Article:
Right angle” shears have two blades set at a 90 degree angle to each other and will cut simultaneously in two directions. “CNC” shears are programmable to cut various sizes by automatically feeding material into the blades. 

“Ironworkers” are designed to cut angle and bar stock and to perform punching operations. The sharpness of the knives or blades critically determine the edge quality of the cut and the accurate size of the workpiece. Dull or improperly gapped or positioned blades will create in the cut piece, either:

1.  A camber or deviation from a straight edge on the drop side of the shear

2.  A bow which is the tendency of the sheared part to arch in the center

3.  A twist which is the angular distortion of the part from end to end

Another common shearing operation is known as “slitting.” This operation begins with a master coil of a given width. Material from the master coil is fed through a series of rotary knives set to produce a group of more narrow stock widths for subsequent processing.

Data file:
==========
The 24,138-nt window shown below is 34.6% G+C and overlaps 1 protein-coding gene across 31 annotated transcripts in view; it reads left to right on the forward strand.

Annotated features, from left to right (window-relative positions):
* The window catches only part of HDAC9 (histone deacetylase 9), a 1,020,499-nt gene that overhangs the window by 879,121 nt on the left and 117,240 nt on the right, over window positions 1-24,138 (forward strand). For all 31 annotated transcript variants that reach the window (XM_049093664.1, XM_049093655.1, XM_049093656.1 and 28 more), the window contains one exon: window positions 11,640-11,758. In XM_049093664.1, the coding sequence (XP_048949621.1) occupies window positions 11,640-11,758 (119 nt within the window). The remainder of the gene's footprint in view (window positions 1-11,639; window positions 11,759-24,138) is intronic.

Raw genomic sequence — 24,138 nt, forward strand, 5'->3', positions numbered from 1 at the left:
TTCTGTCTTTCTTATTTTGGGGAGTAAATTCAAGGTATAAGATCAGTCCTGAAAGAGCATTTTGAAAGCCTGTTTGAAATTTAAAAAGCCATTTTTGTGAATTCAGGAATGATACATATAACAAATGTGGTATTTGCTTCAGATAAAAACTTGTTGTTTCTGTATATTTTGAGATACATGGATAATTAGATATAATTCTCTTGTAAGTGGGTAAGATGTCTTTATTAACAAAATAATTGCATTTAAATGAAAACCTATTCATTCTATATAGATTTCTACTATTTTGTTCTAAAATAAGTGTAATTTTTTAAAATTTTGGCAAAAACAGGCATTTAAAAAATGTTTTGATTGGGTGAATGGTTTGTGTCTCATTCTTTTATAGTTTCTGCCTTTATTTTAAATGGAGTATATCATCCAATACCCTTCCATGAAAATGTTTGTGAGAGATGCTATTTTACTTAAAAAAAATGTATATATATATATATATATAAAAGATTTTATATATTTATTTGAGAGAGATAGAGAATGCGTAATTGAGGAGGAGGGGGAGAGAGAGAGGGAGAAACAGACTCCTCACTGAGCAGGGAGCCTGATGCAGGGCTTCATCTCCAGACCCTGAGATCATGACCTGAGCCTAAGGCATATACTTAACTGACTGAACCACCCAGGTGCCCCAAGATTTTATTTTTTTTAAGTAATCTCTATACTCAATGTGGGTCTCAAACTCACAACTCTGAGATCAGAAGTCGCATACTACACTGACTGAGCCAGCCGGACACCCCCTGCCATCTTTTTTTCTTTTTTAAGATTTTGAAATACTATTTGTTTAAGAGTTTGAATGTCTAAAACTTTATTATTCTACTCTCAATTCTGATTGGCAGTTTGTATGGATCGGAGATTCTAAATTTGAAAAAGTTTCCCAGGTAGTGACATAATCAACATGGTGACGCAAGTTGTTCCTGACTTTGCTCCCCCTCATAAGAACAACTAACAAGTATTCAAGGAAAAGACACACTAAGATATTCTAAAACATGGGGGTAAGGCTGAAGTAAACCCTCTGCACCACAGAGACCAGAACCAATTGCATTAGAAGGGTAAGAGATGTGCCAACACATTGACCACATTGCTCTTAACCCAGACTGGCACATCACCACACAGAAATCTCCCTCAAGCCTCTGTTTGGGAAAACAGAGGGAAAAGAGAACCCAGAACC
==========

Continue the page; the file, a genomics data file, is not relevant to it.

Sheet Metal Shearing & Bending

Bending produces shapes in metal by the exertion of force beyond the material’s yield point but below it’s maximum tensile strength. During bending, the metal is stretched over it’s external radius and compressed through it’s internal radius. The mid-point between these points is called the neutral axis and is the location from which mathematical calculations begin.

Bending can be performed in stamping dies designed for forming, but the greater majority of bends are made in “press brakes.” Like many other machines used in metal fabrication press brakes may be mechanical or hydraulic in operation.